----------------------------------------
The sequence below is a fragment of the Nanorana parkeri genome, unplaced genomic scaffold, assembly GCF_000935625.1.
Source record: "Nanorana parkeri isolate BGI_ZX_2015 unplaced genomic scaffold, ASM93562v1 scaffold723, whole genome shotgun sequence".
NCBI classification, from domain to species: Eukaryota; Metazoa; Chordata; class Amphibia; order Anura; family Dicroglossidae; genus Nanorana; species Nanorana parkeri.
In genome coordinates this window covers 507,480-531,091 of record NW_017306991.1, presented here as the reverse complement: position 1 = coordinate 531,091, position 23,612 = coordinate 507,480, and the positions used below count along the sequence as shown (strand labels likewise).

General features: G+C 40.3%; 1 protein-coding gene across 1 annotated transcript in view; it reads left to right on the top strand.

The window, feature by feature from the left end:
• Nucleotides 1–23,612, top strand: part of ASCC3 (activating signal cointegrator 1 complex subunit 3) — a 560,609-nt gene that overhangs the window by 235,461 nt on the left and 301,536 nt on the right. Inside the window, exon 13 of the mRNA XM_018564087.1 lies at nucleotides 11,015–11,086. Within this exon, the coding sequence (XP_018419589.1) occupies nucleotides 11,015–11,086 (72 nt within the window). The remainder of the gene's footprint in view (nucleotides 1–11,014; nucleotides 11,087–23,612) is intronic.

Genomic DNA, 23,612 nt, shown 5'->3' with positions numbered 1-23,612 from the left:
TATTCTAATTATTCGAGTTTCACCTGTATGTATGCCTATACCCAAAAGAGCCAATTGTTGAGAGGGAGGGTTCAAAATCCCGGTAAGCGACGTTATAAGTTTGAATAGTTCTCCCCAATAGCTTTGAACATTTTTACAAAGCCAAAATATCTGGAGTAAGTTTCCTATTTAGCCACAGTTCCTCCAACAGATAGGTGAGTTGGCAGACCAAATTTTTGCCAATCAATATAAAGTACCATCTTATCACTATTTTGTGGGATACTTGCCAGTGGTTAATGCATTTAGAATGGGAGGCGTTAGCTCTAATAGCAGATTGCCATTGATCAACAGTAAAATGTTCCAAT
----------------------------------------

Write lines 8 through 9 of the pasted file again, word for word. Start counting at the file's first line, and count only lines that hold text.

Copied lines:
Genomic DNA, 23,612 nt, shown 5'->3' with positions numbered 1-23,612 from the left:
TATTCTAATTATTCGAGTTTCACCTGTATGTATGCCTATACCCAAAAGAGCCAATTGTTGAGAGGGAGGGTTCAAAATCCCGGTAAGCGACGTTATAAGTTTGAATAGTTCTCCCCAATAGCTTTGAACATTTTTACAAAGCCAAAATATCTGGAGTAAGTTTCCTATTTAGCCACAGTTCCTCCAACAGATAGGTGAGTTGGCAGACCAAATTTTTGCCAATCAATATAAAGTACCATCTTATCACTATTTTGTGGGATACTTGCCAGTGGTTAATGCATTTAGAATGGGAGGCGTTAGCTCTAATAGCAGATTGCCATTGATCAACAGTAAAATGTTCCAAT